Veteran Conservative MP John Duncan

FEDERAL ELECTION: Vancouver Island races weren’t even close

NDP win big in six of seven ridings; Nanaimo Conservative candidate Mark MacDonald says he’s not bitter, but ...

Save for a tinge of green, Vancouver Island went orange in a big way Monday night during the federal election.

Green Party Leader Elizabeth May won her seat — Saanich-Gulf Islands — with 54 per cent of the vote. ‘Won her seat’ is an understatement — May had 23,813 votes more than her closest competitor.

The wide-margin theme was constant in most of the other six ridings on Vancouver Island, all of which won by NDP candidates.

Closest to home, two re-drawn ridings that were both represented by Conservatives were part of the Orange Crush on Monday.

Gord Johns of the NDP had 7,000 more votes than veteran Conservative John Duncan in Courtenay-Alberni, the riding that includes Parksville Qualicum Beach. More than 76 per cent of the roughly 99,000 registered electors in the riding cast a ballot.

(Compare that to the 2014 municipal election in Parksville, which had a voter turnout of 35 per cent.)

In the 2011 federal election, people in Lantzville and North Nanaimo were part of the riding that included Parksville Qualicum Beach. The boundaries were re-drawn for 2015 and those voters are now part of the Nanaimo-Ladysmith riding.

The NDP won big there too, with Sheila Malcolmson taking the seat. She earned 6,270 votes more than her closest rival, Tim Tessier of the Liberals. Mark MacDonald of the Conservatives was third.

Continuing south, the NDP’s Alistair MacGregor took Cowichan-Malahat-Langford with 7,000 more votes than the second-place finisher, Liberal Luke Krayenhoff.

The Esquimalt-Saanich-Sooke race was a little closer, with the NDP’s Randall Garrison beating Liberal David Merner by just over 5,000 votes.

NDP veteran Murray Rankin won the Victoria riding by about 6,500 votes over second-place finisher Jo-Ann Roberts of the Green Party.

North of Courtenay-Alberni in the North Island-Powell River riding, the NDP’s Rachel Blaney continued the convincing-victory trend with 8,000 more votes than her closest rival, Laura Smith of the Conservatives.

While it was a great night for the NDP on the Island, the sam could not be said of the NDP’s national showing. The party that had 95 seats and Official Opposition status after the 2011 election was reduced to 44 seats on Monday night.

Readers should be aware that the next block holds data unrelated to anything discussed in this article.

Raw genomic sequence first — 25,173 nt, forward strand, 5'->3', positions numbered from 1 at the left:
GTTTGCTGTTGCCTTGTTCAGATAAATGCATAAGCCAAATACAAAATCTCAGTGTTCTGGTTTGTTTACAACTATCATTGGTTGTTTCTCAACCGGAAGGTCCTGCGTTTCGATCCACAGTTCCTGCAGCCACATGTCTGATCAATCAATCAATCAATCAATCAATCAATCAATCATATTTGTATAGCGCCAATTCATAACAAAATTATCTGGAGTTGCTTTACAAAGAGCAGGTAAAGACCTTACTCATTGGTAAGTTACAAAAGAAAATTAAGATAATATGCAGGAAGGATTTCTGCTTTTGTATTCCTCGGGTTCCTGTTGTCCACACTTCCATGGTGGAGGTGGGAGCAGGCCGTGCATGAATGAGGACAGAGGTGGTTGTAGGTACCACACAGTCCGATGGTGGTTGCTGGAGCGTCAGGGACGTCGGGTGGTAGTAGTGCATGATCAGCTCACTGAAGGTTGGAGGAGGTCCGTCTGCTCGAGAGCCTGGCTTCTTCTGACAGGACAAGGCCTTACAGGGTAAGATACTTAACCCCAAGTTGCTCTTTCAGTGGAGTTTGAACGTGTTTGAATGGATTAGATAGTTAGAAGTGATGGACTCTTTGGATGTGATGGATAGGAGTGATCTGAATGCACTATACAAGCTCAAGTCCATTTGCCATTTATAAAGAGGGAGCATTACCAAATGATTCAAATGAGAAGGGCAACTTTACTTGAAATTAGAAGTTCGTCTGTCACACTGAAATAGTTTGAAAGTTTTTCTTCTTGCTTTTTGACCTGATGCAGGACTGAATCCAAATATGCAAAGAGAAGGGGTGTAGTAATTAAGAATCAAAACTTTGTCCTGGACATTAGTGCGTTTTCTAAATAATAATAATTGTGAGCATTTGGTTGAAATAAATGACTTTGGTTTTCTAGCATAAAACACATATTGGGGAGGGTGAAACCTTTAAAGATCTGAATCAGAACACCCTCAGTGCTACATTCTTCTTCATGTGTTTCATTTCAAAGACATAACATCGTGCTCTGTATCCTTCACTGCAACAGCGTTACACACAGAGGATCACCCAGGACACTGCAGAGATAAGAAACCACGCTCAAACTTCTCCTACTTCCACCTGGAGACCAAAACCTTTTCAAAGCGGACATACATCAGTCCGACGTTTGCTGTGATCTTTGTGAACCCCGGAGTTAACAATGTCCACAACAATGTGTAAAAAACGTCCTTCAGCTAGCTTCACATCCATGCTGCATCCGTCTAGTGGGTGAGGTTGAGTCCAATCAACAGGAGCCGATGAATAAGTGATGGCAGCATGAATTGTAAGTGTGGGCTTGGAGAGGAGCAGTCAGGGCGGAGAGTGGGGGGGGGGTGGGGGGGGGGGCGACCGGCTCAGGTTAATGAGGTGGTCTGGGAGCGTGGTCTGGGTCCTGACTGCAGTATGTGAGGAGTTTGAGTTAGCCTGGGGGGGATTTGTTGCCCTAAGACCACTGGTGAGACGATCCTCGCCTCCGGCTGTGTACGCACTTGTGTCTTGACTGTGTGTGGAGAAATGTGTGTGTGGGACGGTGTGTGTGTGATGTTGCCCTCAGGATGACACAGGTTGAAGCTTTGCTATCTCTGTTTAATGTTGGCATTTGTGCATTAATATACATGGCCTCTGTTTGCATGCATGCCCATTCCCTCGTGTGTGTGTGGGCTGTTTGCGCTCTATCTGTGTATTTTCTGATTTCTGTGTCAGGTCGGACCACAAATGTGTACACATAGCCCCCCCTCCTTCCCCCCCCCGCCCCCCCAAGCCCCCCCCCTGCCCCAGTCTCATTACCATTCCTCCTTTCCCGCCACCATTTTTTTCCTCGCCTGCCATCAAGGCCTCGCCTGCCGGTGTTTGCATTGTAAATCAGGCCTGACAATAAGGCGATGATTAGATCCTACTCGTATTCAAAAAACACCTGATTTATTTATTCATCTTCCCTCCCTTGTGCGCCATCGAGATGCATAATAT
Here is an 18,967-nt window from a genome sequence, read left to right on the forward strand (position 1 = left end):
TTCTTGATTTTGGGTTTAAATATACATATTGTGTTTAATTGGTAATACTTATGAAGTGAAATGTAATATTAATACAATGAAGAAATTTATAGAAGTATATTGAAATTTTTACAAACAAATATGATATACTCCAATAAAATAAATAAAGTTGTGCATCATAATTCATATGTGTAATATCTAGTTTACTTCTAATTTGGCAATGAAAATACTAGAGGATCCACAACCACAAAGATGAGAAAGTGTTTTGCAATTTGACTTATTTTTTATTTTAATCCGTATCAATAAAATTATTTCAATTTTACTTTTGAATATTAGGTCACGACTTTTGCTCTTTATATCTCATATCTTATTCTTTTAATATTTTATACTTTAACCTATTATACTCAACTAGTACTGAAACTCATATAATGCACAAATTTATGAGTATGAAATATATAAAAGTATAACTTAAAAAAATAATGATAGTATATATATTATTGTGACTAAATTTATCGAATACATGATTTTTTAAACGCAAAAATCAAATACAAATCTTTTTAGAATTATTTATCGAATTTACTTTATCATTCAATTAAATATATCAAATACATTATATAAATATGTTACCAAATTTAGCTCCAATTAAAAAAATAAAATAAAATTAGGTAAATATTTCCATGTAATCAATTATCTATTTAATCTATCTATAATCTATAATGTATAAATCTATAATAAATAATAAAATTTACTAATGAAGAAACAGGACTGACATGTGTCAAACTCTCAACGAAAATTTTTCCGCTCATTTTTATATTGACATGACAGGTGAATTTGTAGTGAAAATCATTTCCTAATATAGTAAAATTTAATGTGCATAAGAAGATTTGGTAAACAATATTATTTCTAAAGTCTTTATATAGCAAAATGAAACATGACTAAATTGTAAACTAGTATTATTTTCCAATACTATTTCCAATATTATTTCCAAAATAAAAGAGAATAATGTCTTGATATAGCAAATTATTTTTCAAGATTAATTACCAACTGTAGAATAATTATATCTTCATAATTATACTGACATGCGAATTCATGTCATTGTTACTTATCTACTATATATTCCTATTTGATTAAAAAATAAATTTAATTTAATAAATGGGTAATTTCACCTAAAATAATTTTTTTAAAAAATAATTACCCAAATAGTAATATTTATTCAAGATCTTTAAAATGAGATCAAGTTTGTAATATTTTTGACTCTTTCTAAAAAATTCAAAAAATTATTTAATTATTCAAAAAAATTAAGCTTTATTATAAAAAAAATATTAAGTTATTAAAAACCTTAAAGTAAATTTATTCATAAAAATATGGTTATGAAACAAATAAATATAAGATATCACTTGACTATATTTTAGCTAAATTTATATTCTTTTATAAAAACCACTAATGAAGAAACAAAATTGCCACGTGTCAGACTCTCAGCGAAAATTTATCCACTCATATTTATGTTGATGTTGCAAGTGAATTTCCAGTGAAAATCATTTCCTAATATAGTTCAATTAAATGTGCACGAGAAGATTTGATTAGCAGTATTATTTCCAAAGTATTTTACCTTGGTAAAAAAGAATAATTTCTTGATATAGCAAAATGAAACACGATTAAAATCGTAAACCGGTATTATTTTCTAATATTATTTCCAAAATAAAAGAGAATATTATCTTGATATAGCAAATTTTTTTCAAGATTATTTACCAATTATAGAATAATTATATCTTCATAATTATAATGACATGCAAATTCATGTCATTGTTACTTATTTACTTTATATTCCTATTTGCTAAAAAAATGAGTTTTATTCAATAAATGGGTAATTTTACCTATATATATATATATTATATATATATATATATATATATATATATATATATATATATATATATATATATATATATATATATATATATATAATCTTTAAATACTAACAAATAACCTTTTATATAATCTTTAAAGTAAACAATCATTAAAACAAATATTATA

The Conservatives suffered a similar fate, going from 159 seats at the time parliament was dissolved a few months ago to 99 after Monday’s votes were counted.

Prime Minister Stephen Harper said Monday night he would be stepping down as party leader. Duncan, the Conservative whip who was an MP for most of the last two decades and one of Harper’s trusted lieutenants, suggested Monday night that the national campaign— and not Island issues — steered the votes away from Conservatives.

“There’s no way around it, that’s what happens,” said Duncan. “And obviously on this occasion, that’s what happened big time.”

Duncan told The Comox Valley Record he will spend the next few days clearing out his three offices and preparing for life out of the public eye.

“All good things do come to an end at some point,” he said.

MacDonald, the Conservatives candidate in Nanaimo-Ladysmith, sounded more bitter about his defeat when he spoke to

The Nanaimo Daily News.

“Get ready to pay more taxes,” MacDonald said about the Liberals and how they would pay for the promises Prime Minister-elect Justin Trudeau made during the campaign.

MacDonald also said the Nanaimo area needs government help and that might be more difficult to achieve with an MP (the NDP’s Malcolmson) who belongs to a party with the third-most seats in Parliament.

“I feel bad for Nanaimo now that we have an NDP member who will sit in opposition,” said MacDonald.

“I’m not feeling any bitterness, but we need government help here.”

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